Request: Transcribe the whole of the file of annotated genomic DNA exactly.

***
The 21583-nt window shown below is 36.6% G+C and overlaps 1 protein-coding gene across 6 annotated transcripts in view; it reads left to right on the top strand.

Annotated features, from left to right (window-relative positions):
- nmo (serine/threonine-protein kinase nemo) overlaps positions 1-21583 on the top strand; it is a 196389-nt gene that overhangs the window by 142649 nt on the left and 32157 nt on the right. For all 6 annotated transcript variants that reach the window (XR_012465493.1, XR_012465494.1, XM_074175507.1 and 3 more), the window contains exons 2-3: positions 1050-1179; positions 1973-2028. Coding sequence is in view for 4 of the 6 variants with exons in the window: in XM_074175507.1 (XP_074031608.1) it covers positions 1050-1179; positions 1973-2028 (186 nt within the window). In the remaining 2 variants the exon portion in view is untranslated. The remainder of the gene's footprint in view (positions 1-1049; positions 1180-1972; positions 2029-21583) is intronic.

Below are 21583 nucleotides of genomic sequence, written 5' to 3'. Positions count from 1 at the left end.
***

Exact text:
The 21583-nt window shown below is 36.6% G+C and overlaps 1 protein-coding gene across 6 annotated transcripts in view; it reads left to right on the top strand.

Annotated features, from left to right (window-relative positions):
- nmo (serine/threonine-protein kinase nemo) overlaps positions 1-21583 on the top strand; it is a 196389-nt gene that overhangs the window by 142649 nt on the left and 32157 nt on the right. For all 6 annotated transcript variants that reach the window (XR_012465493.1, XR_012465494.1, XM_074175507.1 and 3 more), the window contains exons 2-3: positions 1050-1179; positions 1973-2028. Coding sequence is in view for 4 of the 6 variants with exons in the window: in XM_074175507.1 (XP_074031608.1) it covers positions 1050-1179; positions 1973-2028 (186 nt within the window). In the remaining 2 variants the exon portion in view is untranslated. The remainder of the gene's footprint in view (positions 1-1049; positions 1180-1972; positions 2029-21583) is intronic.

Below are 21583 nucleotides of genomic sequence, written 5' to 3'. Positions count from 1 at the left end.